The great heroes and monsters of myth were fertile subjects for artists throughout history. Greek and Roman legends are perhaps depicted more than any other scenes outside Bible tales. Here we present some of the most striking images of dreadful beasts and brave warriors. Continue reading
Earlier in the week we told you about our fantastic Twombly/Poussin iPad apps (available to download now!) We also revealed that an iPhone app for the same exhibition is on the way. Today, we want to give you a sneak preview of the iPhone app’s incredible functionality: fine art image recognition.
You may have read about the possibilities of our image recognition technology when we were featured in Wired earlier in the year:
Suddenly, art is searchable: hold your phone’s camera up to, say, one of Monet’s oils of Rouen cathedral, and Artfinder’s free image-recognition app can pull together information about that picture.
Hopefully we’ll get to Monet further down the line (watch this space!) For now, check out the video below that we shot at Dulwich Picture Gallery, showing the app being tested in the wild for the first time.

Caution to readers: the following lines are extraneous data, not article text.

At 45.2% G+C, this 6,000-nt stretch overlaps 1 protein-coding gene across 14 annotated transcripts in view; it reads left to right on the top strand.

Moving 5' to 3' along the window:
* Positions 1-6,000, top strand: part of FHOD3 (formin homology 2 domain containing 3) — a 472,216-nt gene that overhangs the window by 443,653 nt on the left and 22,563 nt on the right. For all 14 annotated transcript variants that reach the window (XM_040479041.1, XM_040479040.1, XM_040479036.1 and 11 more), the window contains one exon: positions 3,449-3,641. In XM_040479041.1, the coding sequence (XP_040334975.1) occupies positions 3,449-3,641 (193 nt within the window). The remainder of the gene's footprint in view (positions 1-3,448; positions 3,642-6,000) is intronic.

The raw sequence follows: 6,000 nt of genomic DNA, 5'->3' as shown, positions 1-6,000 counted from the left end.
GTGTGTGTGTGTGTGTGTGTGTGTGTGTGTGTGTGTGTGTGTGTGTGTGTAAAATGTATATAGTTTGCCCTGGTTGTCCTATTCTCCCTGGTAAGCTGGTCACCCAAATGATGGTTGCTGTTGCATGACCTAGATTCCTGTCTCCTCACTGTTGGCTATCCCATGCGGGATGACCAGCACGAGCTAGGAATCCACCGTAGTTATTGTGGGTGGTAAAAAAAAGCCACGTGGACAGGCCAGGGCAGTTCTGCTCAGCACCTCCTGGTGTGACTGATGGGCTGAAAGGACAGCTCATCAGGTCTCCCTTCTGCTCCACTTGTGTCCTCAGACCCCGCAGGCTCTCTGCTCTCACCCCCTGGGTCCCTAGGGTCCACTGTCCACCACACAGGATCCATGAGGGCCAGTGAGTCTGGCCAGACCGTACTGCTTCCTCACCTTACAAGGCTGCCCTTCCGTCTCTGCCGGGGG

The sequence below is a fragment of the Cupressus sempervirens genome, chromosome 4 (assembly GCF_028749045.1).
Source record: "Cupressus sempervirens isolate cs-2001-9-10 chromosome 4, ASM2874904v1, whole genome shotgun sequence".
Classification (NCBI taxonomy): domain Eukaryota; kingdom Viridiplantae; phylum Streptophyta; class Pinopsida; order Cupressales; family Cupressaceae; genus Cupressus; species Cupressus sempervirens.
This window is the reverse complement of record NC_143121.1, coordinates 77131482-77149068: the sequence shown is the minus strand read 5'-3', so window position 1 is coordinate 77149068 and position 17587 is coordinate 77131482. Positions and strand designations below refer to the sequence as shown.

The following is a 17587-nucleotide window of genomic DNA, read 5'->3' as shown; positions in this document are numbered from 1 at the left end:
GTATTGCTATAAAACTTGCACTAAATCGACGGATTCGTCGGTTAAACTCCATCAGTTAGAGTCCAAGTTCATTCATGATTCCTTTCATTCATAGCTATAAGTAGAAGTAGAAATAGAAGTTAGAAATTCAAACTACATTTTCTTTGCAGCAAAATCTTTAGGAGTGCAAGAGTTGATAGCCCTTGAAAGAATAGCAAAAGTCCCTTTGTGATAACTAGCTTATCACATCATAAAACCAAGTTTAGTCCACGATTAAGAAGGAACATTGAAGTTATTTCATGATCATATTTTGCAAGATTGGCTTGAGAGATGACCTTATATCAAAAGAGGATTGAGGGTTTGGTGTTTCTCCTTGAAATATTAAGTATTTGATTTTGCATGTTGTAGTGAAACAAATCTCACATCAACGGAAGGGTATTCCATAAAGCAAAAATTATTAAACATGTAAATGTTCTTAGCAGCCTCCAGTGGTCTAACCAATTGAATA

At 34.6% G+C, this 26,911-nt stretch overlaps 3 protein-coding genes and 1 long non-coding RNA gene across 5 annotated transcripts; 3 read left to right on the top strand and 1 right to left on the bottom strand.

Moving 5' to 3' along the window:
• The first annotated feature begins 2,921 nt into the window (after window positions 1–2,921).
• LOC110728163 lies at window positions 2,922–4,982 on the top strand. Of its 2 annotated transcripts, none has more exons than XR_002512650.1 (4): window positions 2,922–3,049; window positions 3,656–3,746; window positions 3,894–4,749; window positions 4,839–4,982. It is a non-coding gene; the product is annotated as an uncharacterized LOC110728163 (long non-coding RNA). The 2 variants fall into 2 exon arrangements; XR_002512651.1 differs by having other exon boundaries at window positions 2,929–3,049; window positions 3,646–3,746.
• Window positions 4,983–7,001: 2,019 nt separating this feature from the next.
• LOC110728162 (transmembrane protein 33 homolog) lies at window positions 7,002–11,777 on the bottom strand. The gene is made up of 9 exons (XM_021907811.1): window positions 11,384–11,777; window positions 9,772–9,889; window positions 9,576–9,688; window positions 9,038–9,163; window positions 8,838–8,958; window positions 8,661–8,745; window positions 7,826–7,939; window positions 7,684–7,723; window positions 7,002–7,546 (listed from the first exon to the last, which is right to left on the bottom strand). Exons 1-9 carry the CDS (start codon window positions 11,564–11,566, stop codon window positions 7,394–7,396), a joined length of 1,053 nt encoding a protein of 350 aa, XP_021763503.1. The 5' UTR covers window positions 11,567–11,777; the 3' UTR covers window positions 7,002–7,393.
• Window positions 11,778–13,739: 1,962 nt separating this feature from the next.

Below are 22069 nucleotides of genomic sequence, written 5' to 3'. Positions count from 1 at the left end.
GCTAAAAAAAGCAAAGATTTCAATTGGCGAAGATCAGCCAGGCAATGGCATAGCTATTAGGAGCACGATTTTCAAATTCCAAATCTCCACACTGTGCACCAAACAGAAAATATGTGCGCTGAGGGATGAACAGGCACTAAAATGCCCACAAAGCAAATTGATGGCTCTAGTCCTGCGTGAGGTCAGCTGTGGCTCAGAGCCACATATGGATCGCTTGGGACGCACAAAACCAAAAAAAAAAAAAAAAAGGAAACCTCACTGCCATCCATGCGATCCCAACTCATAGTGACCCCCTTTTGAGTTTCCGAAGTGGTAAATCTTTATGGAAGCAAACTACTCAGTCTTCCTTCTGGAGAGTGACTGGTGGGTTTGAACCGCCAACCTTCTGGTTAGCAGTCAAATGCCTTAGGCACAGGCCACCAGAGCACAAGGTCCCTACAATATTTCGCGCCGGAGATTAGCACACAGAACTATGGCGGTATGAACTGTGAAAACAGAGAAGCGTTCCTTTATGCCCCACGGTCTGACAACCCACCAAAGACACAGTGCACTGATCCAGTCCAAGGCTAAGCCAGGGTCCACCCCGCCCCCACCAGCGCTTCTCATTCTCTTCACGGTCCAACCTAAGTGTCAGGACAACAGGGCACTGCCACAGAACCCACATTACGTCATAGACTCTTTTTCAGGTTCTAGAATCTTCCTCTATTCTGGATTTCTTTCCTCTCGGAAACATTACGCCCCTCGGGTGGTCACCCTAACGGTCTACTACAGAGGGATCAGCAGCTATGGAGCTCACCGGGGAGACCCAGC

Sometimes painters and film-makers alight on the same scene. Particular Greek myths, epic battles, and figures from history are always ripe subjects for the artist – and, in the case of directors from Scorsese to Mel Gibson, the Greatest Story Ever Told is as tempting to portray on screen as it was for countless painters and sculptors throughout art history.
So when the subject’s the same, who comes out on top? We conducted this highly scientific bit of research.
1. Andromeda and the kraken
Film: Clash of the Titans (1981)
Painting: The Doom Fulfilled (Burne Jones)
Nostalgia for the great Ray Harryhausen’s stop-motion creature notwithstanding, the winner here is obvious. Burne Jones’s depiction of Perseus grappling with Poseidon’s monster is a thing of operatic beauty. Continue reading
Bands looking to bring a little visual flair to their album covers have long pillaged art history for iconic imagery. Who is the artist whose work is most often used on record sleeves? Bosch is a favourite, as is Escher – but it’s Magritte who’s top of the pops. We counted over 25 instances of his paintings being used on LPs from Jeff Beck’s Beck-Ola to Jackson Browne’s Late For The Sky.
Here’s ten more famous paintings used on record covers:
1. Liberty Leading The People, Delacroix
For some artists, depictions of Christ on the cross or nubile women in various states of undress just isn’t enough. They have other things on their mind. Darker, more sinister things… Continue reading